Here is where the big lie comes in: I'm supposed to believe that the store is "giving" me $12.99 worth of food free just for being a "loyal" customer (notice how the checkers are trained to tell you how much you saved). Or that I'm only paying $18.75 for this pair jeans, but they are really worth $75. What is the true "value" of a pair of jeans (or a pound of chicken)? Exactly what I am willing to pay. That price might be different for every customer in the store. We all prioritize things in our lives including what we buy.

So, here's an idea: how about if retailers cut to the chase and instead offer products at a reasonable (yeah, I know, that's highly subjective) price from the beginning. Then reduce the price towards the end of the season (for clothing) or continue to offer periodic "loss leaders" to compete (for grocery). Of course, you would still have "luxury" items (for those who can afford them), but at least you wouldn't be paying luxury prices for everything. I'd be willing to bet the bottom-line would be about the same, but there'd be more truth in advertising, less time wasted by consumers every week on not getting ripped off, less time spent by retailers setting sales and the public might have a more realistic understanding of how much things really cost. Let's fix our consumer market first...then maybe we can tackle the healthcare system.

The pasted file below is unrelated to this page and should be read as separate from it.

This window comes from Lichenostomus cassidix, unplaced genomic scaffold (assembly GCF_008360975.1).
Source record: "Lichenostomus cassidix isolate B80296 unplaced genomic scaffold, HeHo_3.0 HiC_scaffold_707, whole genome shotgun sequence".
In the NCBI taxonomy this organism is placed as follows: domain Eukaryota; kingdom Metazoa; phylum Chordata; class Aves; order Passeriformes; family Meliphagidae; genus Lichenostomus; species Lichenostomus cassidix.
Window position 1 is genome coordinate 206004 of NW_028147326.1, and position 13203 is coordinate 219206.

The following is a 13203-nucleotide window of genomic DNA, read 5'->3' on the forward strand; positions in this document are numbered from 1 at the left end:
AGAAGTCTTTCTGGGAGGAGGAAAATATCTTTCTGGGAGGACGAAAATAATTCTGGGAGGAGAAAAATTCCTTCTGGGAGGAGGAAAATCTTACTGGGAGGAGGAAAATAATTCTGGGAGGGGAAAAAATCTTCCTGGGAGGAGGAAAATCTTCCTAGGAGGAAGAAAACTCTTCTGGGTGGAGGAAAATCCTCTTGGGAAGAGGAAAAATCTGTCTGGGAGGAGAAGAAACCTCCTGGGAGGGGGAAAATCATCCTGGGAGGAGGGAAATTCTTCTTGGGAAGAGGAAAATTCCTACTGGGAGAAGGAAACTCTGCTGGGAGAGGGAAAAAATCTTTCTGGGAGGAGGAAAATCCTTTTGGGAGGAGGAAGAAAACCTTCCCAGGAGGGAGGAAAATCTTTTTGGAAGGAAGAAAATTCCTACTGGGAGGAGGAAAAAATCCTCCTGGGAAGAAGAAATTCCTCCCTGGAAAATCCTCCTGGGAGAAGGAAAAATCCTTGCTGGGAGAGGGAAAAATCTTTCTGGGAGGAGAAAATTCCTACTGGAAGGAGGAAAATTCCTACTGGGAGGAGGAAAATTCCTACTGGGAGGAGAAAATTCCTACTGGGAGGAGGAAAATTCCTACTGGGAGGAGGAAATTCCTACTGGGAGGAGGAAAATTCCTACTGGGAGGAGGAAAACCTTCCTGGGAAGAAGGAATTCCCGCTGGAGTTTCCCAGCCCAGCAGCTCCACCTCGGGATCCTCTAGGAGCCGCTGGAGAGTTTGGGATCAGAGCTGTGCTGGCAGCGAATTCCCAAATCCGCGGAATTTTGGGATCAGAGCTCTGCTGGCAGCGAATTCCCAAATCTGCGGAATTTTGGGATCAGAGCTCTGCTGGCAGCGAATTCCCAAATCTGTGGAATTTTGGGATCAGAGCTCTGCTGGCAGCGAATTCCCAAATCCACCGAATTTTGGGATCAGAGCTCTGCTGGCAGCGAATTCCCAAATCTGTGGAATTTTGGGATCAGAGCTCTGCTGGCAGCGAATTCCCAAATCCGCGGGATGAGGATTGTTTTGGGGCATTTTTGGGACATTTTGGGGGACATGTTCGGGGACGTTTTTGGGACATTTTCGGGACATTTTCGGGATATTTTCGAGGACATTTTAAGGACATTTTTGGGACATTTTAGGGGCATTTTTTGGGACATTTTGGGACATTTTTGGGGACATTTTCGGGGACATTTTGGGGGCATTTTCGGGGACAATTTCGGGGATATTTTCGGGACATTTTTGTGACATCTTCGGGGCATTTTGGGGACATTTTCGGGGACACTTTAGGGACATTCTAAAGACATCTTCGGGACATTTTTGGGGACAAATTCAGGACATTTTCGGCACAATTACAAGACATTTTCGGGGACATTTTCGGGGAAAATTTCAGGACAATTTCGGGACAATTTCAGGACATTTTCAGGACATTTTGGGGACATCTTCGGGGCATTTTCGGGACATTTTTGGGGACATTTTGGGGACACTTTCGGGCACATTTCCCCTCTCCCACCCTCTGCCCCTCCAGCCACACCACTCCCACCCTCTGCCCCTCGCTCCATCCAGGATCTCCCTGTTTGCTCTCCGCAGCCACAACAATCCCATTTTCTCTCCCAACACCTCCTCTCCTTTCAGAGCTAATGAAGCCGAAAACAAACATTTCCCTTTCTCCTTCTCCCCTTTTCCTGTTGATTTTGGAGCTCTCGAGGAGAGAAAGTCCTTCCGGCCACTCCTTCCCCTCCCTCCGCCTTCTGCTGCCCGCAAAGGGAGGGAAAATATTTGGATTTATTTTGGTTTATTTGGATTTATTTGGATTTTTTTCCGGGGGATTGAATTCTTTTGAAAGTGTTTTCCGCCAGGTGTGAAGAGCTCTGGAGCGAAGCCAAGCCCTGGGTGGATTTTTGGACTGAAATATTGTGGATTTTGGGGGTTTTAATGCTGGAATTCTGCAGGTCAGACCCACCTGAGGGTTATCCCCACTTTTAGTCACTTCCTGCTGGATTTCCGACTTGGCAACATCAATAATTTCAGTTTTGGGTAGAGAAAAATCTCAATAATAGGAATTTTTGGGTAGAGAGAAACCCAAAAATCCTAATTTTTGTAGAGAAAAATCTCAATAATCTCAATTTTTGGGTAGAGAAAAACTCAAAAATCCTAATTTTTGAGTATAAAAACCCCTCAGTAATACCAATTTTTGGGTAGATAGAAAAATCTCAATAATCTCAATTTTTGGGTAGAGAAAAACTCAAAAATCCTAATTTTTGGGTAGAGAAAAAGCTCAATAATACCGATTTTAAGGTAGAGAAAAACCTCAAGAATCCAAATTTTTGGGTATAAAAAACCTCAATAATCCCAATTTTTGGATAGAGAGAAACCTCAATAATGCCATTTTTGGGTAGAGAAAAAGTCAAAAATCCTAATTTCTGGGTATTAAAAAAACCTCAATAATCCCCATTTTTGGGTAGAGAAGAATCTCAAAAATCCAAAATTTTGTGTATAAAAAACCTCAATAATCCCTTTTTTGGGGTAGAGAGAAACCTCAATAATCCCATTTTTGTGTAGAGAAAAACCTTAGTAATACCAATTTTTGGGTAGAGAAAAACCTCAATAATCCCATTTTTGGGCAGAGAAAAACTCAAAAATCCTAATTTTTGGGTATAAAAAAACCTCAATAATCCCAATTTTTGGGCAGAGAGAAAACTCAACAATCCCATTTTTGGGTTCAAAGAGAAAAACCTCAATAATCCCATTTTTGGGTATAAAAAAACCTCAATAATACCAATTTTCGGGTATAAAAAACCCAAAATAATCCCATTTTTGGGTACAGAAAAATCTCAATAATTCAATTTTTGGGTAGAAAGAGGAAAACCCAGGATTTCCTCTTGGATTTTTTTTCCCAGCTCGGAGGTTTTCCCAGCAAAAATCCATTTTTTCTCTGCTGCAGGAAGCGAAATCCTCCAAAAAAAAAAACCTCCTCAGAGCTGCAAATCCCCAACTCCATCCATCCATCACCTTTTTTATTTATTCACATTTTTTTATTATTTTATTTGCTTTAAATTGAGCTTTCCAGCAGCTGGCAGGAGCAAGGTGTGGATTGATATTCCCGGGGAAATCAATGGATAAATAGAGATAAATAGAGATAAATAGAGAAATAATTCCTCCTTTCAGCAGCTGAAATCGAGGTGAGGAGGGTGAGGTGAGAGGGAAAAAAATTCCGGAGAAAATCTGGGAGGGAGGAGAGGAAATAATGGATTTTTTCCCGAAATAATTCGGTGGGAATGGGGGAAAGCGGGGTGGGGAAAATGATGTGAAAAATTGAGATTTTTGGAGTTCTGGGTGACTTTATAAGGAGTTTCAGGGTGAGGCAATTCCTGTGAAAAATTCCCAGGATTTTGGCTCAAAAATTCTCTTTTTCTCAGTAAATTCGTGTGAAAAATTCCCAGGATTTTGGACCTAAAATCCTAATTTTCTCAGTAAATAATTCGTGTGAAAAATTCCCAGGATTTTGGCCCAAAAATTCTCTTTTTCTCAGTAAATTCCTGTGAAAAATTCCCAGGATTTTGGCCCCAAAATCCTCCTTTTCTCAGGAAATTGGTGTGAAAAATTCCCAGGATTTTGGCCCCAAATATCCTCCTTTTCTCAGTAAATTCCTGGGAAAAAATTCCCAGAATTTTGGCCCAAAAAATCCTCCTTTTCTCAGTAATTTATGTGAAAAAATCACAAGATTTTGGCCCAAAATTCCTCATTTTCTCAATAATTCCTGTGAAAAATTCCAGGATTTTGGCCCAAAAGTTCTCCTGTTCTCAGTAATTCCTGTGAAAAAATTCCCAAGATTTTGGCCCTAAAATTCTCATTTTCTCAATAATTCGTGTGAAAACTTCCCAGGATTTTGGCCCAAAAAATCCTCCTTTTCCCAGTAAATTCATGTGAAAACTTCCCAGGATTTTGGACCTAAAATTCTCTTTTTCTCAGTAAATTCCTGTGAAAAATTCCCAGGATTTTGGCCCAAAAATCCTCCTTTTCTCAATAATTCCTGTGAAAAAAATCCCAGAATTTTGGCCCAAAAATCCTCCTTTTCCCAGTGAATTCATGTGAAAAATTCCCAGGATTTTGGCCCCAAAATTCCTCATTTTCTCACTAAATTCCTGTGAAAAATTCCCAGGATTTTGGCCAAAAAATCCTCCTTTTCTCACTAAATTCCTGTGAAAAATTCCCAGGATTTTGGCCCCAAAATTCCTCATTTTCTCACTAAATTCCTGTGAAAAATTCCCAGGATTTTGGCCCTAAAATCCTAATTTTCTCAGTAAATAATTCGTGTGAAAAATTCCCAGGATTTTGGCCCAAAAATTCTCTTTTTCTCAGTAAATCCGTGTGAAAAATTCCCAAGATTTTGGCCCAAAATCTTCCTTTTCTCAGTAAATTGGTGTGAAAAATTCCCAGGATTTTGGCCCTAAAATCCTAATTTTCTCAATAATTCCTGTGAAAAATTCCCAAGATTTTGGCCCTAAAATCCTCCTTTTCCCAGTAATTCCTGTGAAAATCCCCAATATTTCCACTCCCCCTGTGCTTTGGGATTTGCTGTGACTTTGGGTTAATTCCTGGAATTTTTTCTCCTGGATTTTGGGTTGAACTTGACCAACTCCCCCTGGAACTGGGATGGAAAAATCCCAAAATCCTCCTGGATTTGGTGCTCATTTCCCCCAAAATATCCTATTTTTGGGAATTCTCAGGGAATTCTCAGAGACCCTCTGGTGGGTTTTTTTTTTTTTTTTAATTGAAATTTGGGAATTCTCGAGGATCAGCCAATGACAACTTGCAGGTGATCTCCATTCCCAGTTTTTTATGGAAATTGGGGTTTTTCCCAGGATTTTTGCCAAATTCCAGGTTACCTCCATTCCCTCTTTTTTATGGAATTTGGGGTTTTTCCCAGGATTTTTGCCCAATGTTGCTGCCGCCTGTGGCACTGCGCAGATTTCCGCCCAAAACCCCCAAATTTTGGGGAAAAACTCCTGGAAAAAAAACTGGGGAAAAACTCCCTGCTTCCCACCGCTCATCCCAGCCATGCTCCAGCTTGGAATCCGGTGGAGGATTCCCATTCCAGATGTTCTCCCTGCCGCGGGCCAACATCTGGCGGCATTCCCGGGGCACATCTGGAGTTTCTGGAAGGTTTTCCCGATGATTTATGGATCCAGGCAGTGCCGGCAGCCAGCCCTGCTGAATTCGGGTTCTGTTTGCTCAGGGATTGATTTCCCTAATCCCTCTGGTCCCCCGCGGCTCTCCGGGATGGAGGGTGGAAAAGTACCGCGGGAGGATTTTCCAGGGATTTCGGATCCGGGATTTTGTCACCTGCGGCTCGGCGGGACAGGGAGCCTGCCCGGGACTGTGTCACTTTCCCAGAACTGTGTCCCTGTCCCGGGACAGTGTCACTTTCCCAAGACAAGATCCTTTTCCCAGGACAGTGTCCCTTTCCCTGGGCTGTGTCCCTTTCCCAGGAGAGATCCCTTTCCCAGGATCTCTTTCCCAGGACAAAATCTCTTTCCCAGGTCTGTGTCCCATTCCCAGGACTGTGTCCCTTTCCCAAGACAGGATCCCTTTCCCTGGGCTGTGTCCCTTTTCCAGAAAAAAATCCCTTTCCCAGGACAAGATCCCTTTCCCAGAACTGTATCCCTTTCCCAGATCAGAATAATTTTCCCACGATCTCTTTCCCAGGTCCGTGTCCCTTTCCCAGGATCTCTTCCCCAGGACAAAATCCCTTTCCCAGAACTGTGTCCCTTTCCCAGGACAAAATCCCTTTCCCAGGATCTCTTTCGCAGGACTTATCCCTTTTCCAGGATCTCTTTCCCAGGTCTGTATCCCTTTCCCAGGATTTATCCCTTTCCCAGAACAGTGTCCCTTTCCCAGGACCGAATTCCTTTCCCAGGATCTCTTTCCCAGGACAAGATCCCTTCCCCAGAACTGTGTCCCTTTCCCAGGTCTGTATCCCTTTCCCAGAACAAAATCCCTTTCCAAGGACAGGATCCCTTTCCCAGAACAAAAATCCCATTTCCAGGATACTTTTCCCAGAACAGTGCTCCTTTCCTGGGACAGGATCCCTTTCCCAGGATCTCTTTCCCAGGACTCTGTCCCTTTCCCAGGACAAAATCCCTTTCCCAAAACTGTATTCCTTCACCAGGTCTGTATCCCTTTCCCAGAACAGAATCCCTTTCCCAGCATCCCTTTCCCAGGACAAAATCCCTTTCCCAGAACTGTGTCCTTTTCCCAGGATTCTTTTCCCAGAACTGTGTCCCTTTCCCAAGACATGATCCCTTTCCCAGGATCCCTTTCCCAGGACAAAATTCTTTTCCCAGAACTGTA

2 comments:

  1. Thanks for an inspiring reflection.
    Three points re: your proposal--
    1. If your plan is a good one, I am surprised no one has exploited it yet, given the cutthroat nature of retail. We are just talking theory, but they have skin in the game, so to speak.
    2. If some nontrivial minority of purchasers is willing to pay $75 for jeans, then it seems to me $75 IS the reasonable price for the seller to set, since he can always decrease it after hooking those buyers.
    3. Later purchasers also receive the intangible benefit of getting "$75 jeans" for $30, or $10. All this disappears if the price is moderate to begin with.

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  2. Point 1: Walmart HAS thought of it. They've found their niche:-)
    Point 2: There will always be designer clothes, just as there will always be gourmet food available for those with big enough pocket books and I don't begrudge them that.
    Point 3: The intangible benefit of not being suckered into paying the $75?
    Seriously, though, the jeans were probably a bad example as what really got me started on this was the cost of food.